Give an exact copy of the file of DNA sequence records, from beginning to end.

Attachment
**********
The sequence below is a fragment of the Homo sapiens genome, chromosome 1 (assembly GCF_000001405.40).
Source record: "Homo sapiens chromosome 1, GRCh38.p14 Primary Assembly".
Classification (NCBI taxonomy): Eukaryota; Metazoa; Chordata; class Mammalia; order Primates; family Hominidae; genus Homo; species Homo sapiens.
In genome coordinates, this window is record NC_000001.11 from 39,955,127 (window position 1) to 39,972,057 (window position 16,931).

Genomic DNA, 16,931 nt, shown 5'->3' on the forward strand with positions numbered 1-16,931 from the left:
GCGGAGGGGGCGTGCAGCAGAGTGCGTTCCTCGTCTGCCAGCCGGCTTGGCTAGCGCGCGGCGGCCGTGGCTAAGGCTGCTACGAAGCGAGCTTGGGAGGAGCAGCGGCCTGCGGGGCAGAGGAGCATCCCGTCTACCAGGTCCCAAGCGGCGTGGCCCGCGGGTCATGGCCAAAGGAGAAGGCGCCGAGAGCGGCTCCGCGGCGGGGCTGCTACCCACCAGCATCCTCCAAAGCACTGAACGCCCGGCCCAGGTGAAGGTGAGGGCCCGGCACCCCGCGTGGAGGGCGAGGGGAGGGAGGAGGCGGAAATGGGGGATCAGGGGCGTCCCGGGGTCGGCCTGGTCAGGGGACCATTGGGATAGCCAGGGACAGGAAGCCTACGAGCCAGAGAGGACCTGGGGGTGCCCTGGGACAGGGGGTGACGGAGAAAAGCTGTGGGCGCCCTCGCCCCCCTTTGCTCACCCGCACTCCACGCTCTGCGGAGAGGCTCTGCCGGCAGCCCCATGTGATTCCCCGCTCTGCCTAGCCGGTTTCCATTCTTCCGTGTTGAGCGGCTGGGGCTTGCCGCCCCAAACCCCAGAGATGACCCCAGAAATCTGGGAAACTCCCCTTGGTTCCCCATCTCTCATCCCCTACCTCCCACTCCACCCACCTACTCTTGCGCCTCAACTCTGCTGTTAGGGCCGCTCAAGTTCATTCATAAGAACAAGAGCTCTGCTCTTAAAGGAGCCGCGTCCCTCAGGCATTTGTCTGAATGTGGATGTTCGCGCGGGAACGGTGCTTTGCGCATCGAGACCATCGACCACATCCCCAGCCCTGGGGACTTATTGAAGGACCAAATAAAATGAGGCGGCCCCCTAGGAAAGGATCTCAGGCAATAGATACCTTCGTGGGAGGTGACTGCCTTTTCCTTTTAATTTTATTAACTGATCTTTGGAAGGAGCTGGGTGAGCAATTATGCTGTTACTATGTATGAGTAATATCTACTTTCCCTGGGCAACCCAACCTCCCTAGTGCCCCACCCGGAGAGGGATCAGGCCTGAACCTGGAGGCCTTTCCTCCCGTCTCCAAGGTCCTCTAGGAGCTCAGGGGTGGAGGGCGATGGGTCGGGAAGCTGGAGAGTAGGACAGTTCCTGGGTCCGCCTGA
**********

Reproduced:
The sequence below is a fragment of the Homo sapiens genome, chromosome 1 (assembly GCF_000001405.40).
Source record: "Homo sapiens chromosome 1, GRCh38.p14 Primary Assembly".
Classification (NCBI taxonomy): Eukaryota; Metazoa; Chordata; class Mammalia; order Primates; family Hominidae; genus Homo; species Homo sapiens.
In genome coordinates, this window is record NC_000001.11 from 39,955,127 (window position 1) to 39,972,057 (window position 16,931).

Genomic DNA, 16,931 nt, shown 5'->3' on the forward strand with positions numbered 1-16,931 from the left:
GCGGAGGGGGCGTGCAGCAGAGTGCGTTCCTCGTCTGCCAGCCGGCTTGGCTAGCGCGCGGCGGCCGTGGCTAAGGCTGCTACGAAGCGAGCTTGGGAGGAGCAGCGGCCTGCGGGGCAGAGGAGCATCCCGTCTACCAGGTCCCAAGCGGCGTGGCCCGCGGGTCATGGCCAAAGGAGAAGGCGCCGAGAGCGGCTCCGCGGCGGGGCTGCTACCCACCAGCATCCTCCAAAGCACTGAACGCCCGGCCCAGGTGAAGGTGAGGGCCCGGCACCCCGCGTGGAGGGCGAGGGGAGGGAGGAGGCGGAAATGGGGGATCAGGGGCGTCCCGGGGTCGGCCTGGTCAGGGGACCATTGGGATAGCCAGGGACAGGAAGCCTACGAGCCAGAGAGGACCTGGGGGTGCCCTGGGACAGGGGGTGACGGAGAAAAGCTGTGGGCGCCCTCGCCCCCCTTTGCTCACCCGCACTCCACGCTCTGCGGAGAGGCTCTGCCGGCAGCCCCATGTGATTCCCCGCTCTGCCTAGCCGGTTTCCATTCTTCCGTGTTGAGCGGCTGGGGCTTGCCGCCCCAAACCCCAGAGATGACCCCAGAAATCTGGGAAACTCCCCTTGGTTCCCCATCTCTCATCCCCTACCTCCCACTCCACCCACCTACTCTTGCGCCTCAACTCTGCTGTTAGGGCCGCTCAAGTTCATTCATAAGAACAAGAGCTCTGCTCTTAAAGGAGCCGCGTCCCTCAGGCATTTGTCTGAATGTGGATGTTCGCGCGGGAACGGTGCTTTGCGCATCGAGACCATCGACCACATCCCCAGCCCTGGGGACTTATTGAAGGACCAAATAAAATGAGGCGGCCCCCTAGGAAAGGATCTCAGGCAATAGATACCTTCGTGGGAGGTGACTGCCTTTTCCTTTTAATTTTATTAACTGATCTTTGGAAGGAGCTGGGTGAGCAATTATGCTGTTACTATGTATGAGTAATATCTACTTTCCCTGGGCAACCCAACCTCCCTAGTGCCCCACCCGGAGAGGGATCAGGCCTGAACCTGGAGGCCTTTCCTCCCGTCTCCAAGGTCCTCTAGGAGCTCAGGGGTGGAGGGCGATGGGTCGGGAAGCTGGAGAGTAGGACAGTTCCTGGGTCCGCCTGA